Does this patient really want treatment? Factors associated with baseline and evolving readiness for change among hospitalized substance using adults interested in treatment

Robin A. Pollini, Thomas P. O'Toole, Daniel E Ford, George Bigelow

Research output: Contribution to journalArticle

Abstract

Little is known about motivation for treatment and readiness for change during an acute medical event. We present data from a cohort of 353 actively substance abusing adults assessed at baseline and every three days during their hospital admission for readiness to change substance use behaviors (URICA), self-reported motivations for substance abuse treatment, and pain and withdrawal symptoms. Factors independently associated with being in a higher (i.e., contemplation or action) stage of change included female sex (AOR = 2.33; 95% CI: 1.42, 3.81), being on probation or parole (AOR = 2.55; 95% CI: 1.32, 4.93), bipolar disorder (AOR 2.60; 95% CI: 1.20, 5.63), believing they would get sick again if drug use continued (AOR = 2.24; 95% CI: 1.36, 3.70), being "tired of using" (AOR = 2.91; 95% CI: 1.21, 6.96) and family concerns (AOR = 1.78; 95% CI: 1.08, 2.96). During their hospitalization 43.6% increased from precontemplation or contemplation to a higher stage or remained in the action stage. Believing one would get sick again if substance use continued (AOR = 2.42; 95% CI: 1.07, 5.48), physical health concerns (AOR = 5.28; 95% CI: 1.36, 20.44) and citing "tired of using" as a primary motivator (AOR = 2.88; 95% CI: 1.10, 7.54) were independently associated with increased stage of change.

Original languageEnglish (US)
Pages (from-to)1904-1918
Number of pages15
JournalAddictive Behaviors
Volume31
Issue number10
DOIs
StatePublished - Oct 2006

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Motivation
Substance Withdrawal Syndrome
Bipolar Disorder
Substance-Related Disorders
Hospitalization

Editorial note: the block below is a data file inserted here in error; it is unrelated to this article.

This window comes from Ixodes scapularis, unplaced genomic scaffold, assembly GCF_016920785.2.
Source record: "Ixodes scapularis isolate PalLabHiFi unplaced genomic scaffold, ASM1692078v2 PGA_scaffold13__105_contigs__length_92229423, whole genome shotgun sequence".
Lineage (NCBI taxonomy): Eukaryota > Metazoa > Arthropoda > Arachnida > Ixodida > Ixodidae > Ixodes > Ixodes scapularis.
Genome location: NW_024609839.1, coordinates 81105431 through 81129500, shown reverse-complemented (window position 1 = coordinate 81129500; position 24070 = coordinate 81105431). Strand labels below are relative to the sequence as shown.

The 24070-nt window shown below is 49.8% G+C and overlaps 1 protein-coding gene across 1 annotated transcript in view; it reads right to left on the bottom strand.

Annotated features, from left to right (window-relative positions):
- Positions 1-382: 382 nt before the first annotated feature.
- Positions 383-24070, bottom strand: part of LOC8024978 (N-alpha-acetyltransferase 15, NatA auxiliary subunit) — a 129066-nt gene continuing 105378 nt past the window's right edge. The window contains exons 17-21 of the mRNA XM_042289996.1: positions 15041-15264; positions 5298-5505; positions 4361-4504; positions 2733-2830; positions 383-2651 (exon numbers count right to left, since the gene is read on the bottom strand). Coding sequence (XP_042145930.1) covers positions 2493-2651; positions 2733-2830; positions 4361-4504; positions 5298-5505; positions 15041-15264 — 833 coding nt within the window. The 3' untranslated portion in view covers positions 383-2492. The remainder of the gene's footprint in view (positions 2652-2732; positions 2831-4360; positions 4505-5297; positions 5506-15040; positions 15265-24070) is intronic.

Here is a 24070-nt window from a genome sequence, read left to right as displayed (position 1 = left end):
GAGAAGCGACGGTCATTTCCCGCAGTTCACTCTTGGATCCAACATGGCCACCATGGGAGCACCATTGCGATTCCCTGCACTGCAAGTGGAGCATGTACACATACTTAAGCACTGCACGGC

Health
Pain
Therapeutics
Pharmaceutical Preparations

Keywords

  • Hospitalization
  • Medical co-morbidities
  • Motivation
  • Readiness for change
  • Substance abuse

ASJC Scopus subject areas

  • Psychiatry and Mental health
  • Clinical Psychology

Cite this

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title = "Does this patient really want treatment? Factors associated with baseline and evolving readiness for change among hospitalized substance using adults interested in treatment",
abstract = "Little is known about motivation for treatment and readiness for change during an acute medical event. We present data from a cohort of 353 actively substance abusing adults assessed at baseline and every three days during their hospital admission for readiness to change substance use behaviors (URICA), self-reported motivations for substance abuse treatment, and pain and withdrawal symptoms. Factors independently associated with being in a higher (i.e., contemplation or action) stage of change included female sex (AOR = 2.33; 95{\%} CI: 1.42, 3.81), being on probation or parole (AOR = 2.55; 95{\%} CI: 1.32, 4.93), bipolar disorder (AOR 2.60; 95{\%} CI: 1.20, 5.63), believing they would get sick again if drug use continued (AOR = 2.24; 95{\%} CI: 1.36, 3.70), being {"}tired of using{"} (AOR = 2.91; 95{\%} CI: 1.21, 6.96) and family concerns (AOR = 1.78; 95{\%} CI: 1.08, 2.96). During their hospitalization 43.6{\%} increased from precontemplation or contemplation to a higher stage or remained in the action stage. Believing one would get sick again if substance use continued (AOR = 2.42; 95{\%} CI: 1.07, 5.48), physical health concerns (AOR = 5.28; 95{\%} CI: 1.36, 20.44) and citing {"}tired of using{"} as a primary motivator (AOR = 2.88; 95{\%} CI: 1.10, 7.54) were independently associated with increased stage of change.",